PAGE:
Hélène Delprat

Galerie Maeght

What’s missing, of course, from this exhibit of Hélène Delprat’s “Théâtres” (Theaters) are the actors. But if the costumes, the props, the drawings, the masks, the cardboard sets and tiny mannequins can’t move, breathe, or recite their lines, they are still somehow astonishingly animate. There is, for example, the unlikely amalgam of silk, bubble-wrap, leather, canvas, tulle, and plastic garbage bags that cascades down the height of a wall from a papier-mâché animal mask: this is the Beast’s costume from a two-person ballet adaptation of La Belle et la Bête (The beauty and the beast), choreographed by Andy Degroat in 1985. Then there are the cardboard boxes—the ordinary supermarket variety—that Delprat has cut and painted into model stages: the foreboding gray huis clos of La Belle et la Bête and the festive envelope space of La Résurrection rouge et blanche de Roméo et Juliette (The red and white resurrection of Romeo and Juliet, 1990)—a contemporary version of Shakespeare’s original by Congolese author Soni Labou Tansi. Most imposing of all are the costumes and props for La Résurrection that “people” the main wing of the gallery with their sculptural presences: Juliet’s two-tiered step-pyramid of a dress, Romeo’s accordion-pleated shirt and voluminously draped trousers (the bulky shapes are intended to emphasize the separation of the two lovers), and the fanciful attire of the Capulet and Montague clans, with their improbable cutouts and protuberances, their deliberate mix of “rich” and “poor” fabrics, their heraldic color symbolism (blue for the Capulets, red for the Montagues).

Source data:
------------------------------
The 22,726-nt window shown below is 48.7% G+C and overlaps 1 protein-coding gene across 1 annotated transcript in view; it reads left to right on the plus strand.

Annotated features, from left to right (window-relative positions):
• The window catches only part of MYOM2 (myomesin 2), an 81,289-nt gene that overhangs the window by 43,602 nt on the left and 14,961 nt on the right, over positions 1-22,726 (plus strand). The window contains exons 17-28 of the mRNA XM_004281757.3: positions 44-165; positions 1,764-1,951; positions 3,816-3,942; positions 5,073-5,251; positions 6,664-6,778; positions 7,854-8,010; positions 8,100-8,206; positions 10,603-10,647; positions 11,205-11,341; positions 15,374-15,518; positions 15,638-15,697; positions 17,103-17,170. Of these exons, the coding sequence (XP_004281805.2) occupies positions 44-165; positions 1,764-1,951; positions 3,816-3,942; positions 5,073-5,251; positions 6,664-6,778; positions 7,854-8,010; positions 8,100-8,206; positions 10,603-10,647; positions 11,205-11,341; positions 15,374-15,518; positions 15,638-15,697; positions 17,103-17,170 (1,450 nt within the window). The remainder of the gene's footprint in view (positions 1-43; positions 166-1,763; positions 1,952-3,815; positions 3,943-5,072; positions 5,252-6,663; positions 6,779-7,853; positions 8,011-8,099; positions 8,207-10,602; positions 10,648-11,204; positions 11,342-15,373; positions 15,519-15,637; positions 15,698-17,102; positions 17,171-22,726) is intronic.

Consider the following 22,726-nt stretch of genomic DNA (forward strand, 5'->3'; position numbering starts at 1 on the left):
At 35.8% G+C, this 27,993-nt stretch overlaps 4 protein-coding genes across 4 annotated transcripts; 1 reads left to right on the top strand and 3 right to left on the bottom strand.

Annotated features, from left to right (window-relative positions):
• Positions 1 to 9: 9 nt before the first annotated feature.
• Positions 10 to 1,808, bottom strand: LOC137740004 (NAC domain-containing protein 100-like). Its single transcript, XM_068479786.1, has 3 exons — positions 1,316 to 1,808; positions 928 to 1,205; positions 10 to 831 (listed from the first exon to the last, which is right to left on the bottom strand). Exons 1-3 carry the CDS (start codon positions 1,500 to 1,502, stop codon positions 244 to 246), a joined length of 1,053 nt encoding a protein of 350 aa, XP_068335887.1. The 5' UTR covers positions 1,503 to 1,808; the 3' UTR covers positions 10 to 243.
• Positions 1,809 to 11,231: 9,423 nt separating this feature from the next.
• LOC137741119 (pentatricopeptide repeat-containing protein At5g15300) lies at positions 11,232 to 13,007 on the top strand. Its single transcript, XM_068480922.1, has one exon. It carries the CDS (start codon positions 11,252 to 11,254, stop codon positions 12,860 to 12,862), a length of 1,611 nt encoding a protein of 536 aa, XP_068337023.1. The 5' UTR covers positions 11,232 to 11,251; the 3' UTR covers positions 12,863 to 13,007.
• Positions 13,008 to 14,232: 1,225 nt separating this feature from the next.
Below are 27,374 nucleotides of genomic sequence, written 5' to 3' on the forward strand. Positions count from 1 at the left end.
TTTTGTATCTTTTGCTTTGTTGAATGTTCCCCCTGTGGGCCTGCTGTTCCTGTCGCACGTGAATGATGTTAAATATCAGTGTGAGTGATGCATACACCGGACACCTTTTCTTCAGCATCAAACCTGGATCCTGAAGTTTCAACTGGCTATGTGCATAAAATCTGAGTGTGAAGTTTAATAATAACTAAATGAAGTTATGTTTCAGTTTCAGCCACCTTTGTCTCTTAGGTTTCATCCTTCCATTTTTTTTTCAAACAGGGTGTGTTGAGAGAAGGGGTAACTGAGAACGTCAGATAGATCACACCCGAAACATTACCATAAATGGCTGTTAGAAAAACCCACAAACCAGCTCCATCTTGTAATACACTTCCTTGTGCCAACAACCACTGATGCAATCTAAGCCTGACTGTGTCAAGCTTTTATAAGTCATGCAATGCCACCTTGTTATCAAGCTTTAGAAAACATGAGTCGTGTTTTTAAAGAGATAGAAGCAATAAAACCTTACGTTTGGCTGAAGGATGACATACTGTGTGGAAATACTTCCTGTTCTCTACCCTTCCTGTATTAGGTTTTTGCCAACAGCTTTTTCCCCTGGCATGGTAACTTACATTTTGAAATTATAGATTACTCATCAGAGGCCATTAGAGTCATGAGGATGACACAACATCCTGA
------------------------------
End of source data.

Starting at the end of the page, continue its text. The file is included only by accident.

No doubt, the imaginative “staging” of this exhibit—also Delprat’s handiwork—contributes to its liveliness, encouraging, even obliging the visitor to see the works by circulating among them. The 16 Romeo and Juliet costumes, for example, are suspended at eye level from the ceiling, in and among stage furnishings for the same production, while tiny cardboard mannequins and notebook drawings that trace the genesis of the costume designs are cleverly sandwiched into folding screens of Plexiglas.

Delprat likes to say that she is a painter who “does sets” rather than a set designer. In fact, she also invents “décors pour rien ni personne” (sets for nothing and no one) for her own amusement. These began as three-dimensional reconstitutions of the myths and ceremonies she was painting nearly a decade ago as a youthful artist-in-residence at the Villa Medici in Rome. It was after an exhibit of paintings and box-sets that she presented there—in a papier-mâchè jungle decor—that Degroat tracked her down for La Belle et la Bête. Four years later she was invited to do what amounted to a large-scale “set for nothing” at the true-false tomb of Juliet in Verona, followed by a restaging of the piece at a doubly false “Juliet’s tomb” in Clermont-Ferrand. The Soni Labou Tansi production came at the same time that she was working on a series of paintings entitled “Anima Sola,” and since then, she has also designed sets and costumes for Roger Dumas’ one-person play, A propos de Martin (About Martin, 1982).

For Delprat, these ventures into theater, like her artist’s books, woodcuts and engravings, and videos, clearly serve as a counterpoint to painting proper. Her personal preoccupations and visual vocabulary remain the same throughout, and it can hardly be a coincidence that someone so fascinated with mythologies of metamorphosis, from Ovid to the syncretic anima sola of Latin America, should make her way to this quintessential art of transformation. But in their patently calculated spontaneity, their artful artlessness, these works for the theater also remind us that painting is a medium, not a stretched canvas, and the same is true for creativity.

Miriam Rosen